He's the co-founder of Saddle Creek Records, a label whose output has not been entirely without merit, so it isn't like I wish he'd never been born – but as a musician, Oberst is something like the Jim Morrison of the 21st century, a musician so colossally overrated that you can't even listen to his music without either getting caught up in the hype or choking on it. I'm squarely in the latter camp, and I say this as a guy who really wanted to like Bright Eyes the first time he listened to one of the "band's" albums; in the early years of this century, the idea of a scrawny, roots-obsessed songwriter bringing the masses to Nebraska was immensely appealing. Not as appealing: the insufferably pompous artistic mind that comes up with song titles like "A Scale, a Mirror and Those Indifferent Clocks" and album titles like Lifted or The Story Is in the Soil, Keep Your Ear to the Ground. (Conor, Fiona Apple called. She'd like her ego back.) But all that would be incidental if Oberst could actually, you know, sing, except he can't – not even by the limited standards of the era that has given us Modest Mouse, the Hold Steady, and the Decemberists – and his songs are duller than a steak knife in a prison cafeteria. I've tried repeatedly to "get" Oberst's work, but each time, I come away further convinced that his music is an elaborate prank hatched by the editors of Pitchfork. – Jeff Giles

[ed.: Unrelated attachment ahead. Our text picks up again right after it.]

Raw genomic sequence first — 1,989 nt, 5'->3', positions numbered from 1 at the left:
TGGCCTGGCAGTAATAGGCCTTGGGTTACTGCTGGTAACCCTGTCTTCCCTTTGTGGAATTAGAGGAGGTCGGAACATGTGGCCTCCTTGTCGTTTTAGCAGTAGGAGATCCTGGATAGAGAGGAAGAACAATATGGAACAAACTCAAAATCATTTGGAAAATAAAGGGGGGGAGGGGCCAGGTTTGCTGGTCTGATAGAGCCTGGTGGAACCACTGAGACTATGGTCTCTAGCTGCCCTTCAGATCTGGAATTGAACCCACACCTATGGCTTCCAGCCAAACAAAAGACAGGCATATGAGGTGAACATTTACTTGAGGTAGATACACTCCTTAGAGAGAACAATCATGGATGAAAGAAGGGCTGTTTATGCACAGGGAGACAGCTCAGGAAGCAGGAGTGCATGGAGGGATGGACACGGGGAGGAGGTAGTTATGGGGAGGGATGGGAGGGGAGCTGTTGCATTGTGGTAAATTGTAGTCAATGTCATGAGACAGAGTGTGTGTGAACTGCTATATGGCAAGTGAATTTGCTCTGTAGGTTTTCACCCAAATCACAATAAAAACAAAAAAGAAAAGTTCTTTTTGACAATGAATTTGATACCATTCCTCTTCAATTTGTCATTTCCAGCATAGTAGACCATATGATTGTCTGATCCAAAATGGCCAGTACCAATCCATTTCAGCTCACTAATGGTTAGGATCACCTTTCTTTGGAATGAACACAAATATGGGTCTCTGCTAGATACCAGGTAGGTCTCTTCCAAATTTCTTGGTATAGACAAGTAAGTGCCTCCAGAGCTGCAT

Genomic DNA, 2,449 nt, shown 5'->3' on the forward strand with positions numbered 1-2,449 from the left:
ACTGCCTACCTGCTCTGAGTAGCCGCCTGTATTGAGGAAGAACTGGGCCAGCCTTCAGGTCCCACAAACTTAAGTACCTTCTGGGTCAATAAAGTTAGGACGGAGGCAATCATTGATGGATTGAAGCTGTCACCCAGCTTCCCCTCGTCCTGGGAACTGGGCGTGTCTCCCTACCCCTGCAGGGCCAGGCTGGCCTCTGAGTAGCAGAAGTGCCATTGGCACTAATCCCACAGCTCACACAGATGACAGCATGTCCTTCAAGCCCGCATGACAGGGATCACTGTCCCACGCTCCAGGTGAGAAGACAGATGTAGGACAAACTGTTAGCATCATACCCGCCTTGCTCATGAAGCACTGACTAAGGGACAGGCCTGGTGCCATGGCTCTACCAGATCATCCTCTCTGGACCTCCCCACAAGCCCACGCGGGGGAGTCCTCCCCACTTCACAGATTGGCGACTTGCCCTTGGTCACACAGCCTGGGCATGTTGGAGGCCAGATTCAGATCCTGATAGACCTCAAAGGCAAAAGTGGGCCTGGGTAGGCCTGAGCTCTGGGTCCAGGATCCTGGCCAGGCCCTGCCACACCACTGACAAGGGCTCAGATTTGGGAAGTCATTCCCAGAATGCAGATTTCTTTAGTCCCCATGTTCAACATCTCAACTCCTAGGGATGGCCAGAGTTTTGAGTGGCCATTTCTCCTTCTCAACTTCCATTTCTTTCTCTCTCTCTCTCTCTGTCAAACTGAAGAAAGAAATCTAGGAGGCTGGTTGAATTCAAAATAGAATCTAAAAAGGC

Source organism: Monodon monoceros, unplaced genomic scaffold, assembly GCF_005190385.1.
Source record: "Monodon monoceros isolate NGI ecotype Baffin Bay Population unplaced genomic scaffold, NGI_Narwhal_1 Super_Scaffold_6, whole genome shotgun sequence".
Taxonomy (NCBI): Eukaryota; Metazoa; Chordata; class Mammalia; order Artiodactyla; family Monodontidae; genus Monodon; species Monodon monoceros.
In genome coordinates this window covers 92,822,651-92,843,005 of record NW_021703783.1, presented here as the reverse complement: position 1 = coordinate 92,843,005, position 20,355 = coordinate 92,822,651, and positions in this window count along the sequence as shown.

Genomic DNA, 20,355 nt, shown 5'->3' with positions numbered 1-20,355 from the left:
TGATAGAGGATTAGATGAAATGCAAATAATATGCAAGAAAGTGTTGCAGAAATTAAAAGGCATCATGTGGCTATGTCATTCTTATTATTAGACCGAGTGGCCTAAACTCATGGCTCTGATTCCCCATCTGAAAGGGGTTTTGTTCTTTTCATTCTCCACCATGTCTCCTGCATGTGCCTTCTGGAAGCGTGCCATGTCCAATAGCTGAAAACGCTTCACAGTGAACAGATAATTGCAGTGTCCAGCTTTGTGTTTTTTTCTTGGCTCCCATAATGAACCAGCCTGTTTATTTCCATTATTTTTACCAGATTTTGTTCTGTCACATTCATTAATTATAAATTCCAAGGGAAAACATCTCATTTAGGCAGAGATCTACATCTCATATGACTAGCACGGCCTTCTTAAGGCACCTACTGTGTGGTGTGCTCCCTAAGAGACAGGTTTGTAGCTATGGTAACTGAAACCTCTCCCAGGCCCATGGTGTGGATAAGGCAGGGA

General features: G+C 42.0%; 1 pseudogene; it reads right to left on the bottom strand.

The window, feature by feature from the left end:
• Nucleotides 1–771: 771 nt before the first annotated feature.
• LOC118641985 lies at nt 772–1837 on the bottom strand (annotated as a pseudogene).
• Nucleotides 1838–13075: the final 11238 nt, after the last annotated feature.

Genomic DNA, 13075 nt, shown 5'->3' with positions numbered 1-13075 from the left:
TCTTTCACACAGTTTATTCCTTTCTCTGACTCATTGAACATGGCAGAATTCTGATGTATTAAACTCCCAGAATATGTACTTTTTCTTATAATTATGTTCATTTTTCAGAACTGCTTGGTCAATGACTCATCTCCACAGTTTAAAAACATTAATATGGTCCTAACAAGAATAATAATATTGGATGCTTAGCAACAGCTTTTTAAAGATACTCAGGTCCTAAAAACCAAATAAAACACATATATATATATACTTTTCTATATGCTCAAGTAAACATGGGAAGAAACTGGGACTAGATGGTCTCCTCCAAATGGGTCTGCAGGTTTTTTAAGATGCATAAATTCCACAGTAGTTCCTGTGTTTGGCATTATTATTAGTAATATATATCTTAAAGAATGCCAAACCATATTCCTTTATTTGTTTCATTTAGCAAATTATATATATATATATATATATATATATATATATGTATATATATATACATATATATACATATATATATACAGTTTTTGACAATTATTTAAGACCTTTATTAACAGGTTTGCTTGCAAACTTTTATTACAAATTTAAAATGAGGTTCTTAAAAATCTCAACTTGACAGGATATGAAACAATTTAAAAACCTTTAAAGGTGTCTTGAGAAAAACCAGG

Bono just needs to shut up already. Well, he's needed to shut up as far as I can remember, but these days, the guy just can't get over the amazing smell of his own ass. And people really seem to think he's something special. Why? Because the dolt masterminded a scheme to take a band that everyone thought took itself too seriously and turned it into a self-serious parody of itself, then turned around and flaunted it, acting like goofballs while the big B dressed up as the Fly and Mephisto? This guy's cool because the band he tours with gives one huge messy blowjob of a show that at one point featured a whole bunch of TVs that picked up any channel in existence? Truly mind-blowing, that TV idea. Oh, and that getting stuck in the lemon thing? Even better. All the band's songs have the same boring, patented Edge guitar and echo shit going on while Bono does his best Jim Borrison routine, only he's not drunk or high on illicit substances. No, he's high on his own ego. Politicians can't get enough of him, and other musicians bow down to him. Why? He's a goofball. Please, don't tell your kids this is what they graduate to after the Jonas Brothers. They're better off listening to them than hearing one note of "With or Without You" or the excruciating "I Still Haven't Found What I'm Looking For." Just go away already, Bono. I can rest at night knowing I never gave you one cent. – Jason Thompson